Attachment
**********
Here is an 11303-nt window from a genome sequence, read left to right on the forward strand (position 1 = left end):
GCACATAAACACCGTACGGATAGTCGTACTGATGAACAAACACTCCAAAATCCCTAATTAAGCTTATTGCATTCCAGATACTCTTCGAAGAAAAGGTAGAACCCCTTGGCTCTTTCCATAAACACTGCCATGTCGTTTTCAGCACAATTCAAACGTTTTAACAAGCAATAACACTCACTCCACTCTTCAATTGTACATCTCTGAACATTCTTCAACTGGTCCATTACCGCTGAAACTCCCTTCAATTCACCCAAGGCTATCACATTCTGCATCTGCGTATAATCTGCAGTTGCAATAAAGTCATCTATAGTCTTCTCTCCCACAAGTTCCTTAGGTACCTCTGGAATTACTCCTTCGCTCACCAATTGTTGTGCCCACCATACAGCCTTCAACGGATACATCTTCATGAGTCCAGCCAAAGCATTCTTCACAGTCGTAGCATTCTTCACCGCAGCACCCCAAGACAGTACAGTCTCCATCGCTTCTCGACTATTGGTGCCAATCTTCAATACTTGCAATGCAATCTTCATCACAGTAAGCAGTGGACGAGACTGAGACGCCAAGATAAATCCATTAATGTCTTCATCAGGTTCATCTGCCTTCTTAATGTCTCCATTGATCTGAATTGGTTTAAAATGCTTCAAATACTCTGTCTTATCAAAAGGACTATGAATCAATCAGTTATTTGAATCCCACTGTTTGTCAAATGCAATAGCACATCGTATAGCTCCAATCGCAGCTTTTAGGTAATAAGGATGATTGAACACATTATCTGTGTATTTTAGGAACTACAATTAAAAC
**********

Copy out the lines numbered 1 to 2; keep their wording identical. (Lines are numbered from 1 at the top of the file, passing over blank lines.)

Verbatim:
Here is an 11303-nt window from a genome sequence, read left to right on the forward strand (position 1 = left end):
GCACATAAACACCGTACGGATAGTCGTACTGATGAACAAACACTCCAAAATCCCTAATTAAGCTTATTGCATTCCAGATACTCTTCGAAGAAAAGGTAGAACCCCTTGGCTCTTTCCATAAACACTGCCATGTCGTTTTCAGCACAATTCAAACGTTTTAACAAGCAATAACACTCACTCCACTCTTCAATTGTACATCTCTGAACATTCTTCAACTGGTCCATTACCGCTGAAACTCCCTTCAATTCACCCAAGGCTATCACATTCTGCATCTGCGTATAATCTGCAGTTGCAATAAAGTCATCTATAGTCTTCTCTCCCACAAGTTCCTTAGGTACCTCTGGAATTACTCCTTCGCTCACCAATTGTTGTGCCCACCATACAGCCTTCAACGGATACATCTTCATGAGTCCAGCCAAAGCATTCTTCACAGTCGTAGCATTCTTCACCGCAGCACCCCAAGACAGTACAGTCTCCATCGCTTCTCGACTATTGGTGCCAATCTTCAATACTTGCAATGCAATCTTCATCACAGTAAGCAGTGGACGAGACTGAGACGCCAAGATAAATCCATTAATGTCTTCATCAGGTTCATCTGCCTTCTTAATGTCTCCATTGATCTGAATTGGTTTAAAATGCTTCAAATACTCTGTCTTATCAAAAGGACTATGAATCAATCAGTTATTTGAATCCCACTGTTTGTCAAATGCAATAGCACATCGTATAGCTCCAATCGCAGCTTTTAGGTAATAAGGATGATTGAACACATTATCTGTGTATTTTAGGAACTACAATTAAAAC